The human body’s a resilient thing. It heals with very little memory of what’s been done to it. Maybe a scar, something tender. It’s the mind that carries all the damage, that remembers all the pain. The mind that gets twisted and broken
Clean sheets. That’s what I’m dreaming about when some- thing wakes me up. I groan, swearing. Sleep is the only time I have to myself—the only time I’m free from the motel and the other girls in it. The sound grows louder, people coming up the stairs outside the room.
I force my eyes open. It’s still dark, but there’s always a sliver of light that comes through the window—neon blue from the vacancy sign, and yellow floodlights. Shadows pass, strobing the light. It’s too late for business. If Mitch let us go to bed, it has to be not much before dawn. We’re his nighttime girls.
I took some pills earlier, after the last john left, so maybe I’m imagining things. Mitch came by and gave us all a little “treat.” I’d been greedy. I’m always greedy when it comes to my medicine, and Mitch spoils me. I’m his favorite—he told me.
There are six of us on the second floor of the motel. The manager gave Mitch a deal on the rooms for a cut of his take—and a piece of each of us. I wonder if that’s what this is, the slimy piece of shit coming to get a little somethin’ somethin’ before work.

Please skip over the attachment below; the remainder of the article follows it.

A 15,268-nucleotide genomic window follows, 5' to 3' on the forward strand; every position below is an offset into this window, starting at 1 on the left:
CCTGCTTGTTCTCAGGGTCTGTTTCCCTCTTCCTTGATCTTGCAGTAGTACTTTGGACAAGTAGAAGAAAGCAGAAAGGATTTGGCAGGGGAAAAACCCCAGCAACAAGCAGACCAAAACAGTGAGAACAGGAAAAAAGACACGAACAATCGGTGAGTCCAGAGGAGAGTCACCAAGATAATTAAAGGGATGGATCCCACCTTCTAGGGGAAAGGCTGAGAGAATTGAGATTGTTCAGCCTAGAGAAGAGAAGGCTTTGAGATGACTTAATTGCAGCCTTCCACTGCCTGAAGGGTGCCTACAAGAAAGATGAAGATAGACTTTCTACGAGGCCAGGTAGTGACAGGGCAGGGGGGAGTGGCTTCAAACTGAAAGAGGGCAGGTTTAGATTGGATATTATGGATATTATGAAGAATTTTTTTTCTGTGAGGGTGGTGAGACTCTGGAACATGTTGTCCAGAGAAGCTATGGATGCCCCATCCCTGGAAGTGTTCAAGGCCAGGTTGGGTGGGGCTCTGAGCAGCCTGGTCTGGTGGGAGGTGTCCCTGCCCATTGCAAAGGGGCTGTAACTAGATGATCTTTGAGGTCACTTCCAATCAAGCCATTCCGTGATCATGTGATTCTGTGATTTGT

There’s a crash, followed by a scream. I sit up, head swimming. Fear takes hold, sobering me. I crawl out of bed, stagger to the other one. Ivy is out cold. I shake her shoulder—it’s bony. Too bony. “Wake up. Ivy, wake the fuck up.” How can she sleep with all the screaming?
“Poppy?” She clutches at my hand. “What’s going on?” “I don’t know, but you need to get up and put some clothes on.” She’s naked. I’m in a tank top and my under- wear. I stumble to the dresser we share and pull out a pair of jeans that should have been washed days ago. I tug them on, fastening them low on my hips. I grab a sweater and shove my feet into a pair of sneakers. Behind me, I hear Ivy getting out of bed, the sheets rasping against each other.
More screams. I run—lurch—to the door and try to open it, but the manager locks us in after the johns leave. Most of us have nowhere to go even if we were straight enough to run, but every once in a while a girl tries to take off. They never get far before they turn around and come back on their own. Mitch has that effect on us.
“What is it?” Ivy asks as she stumbles into a pair of jeans.
Her voice is slurred, her eyelids barely open.
“I think it’s the cops,” I say. Either that, or it’s a rival of Mitch’s. I don’t want to think about what’s going to happen to us if that’s the case.
The door to our room flies open. I jump backward, put- ting myself between whoever it is and Ivy. The cops. We stand there watching them like cornered dogs, beaten and meek. We know the drill. Don’t say nothin’.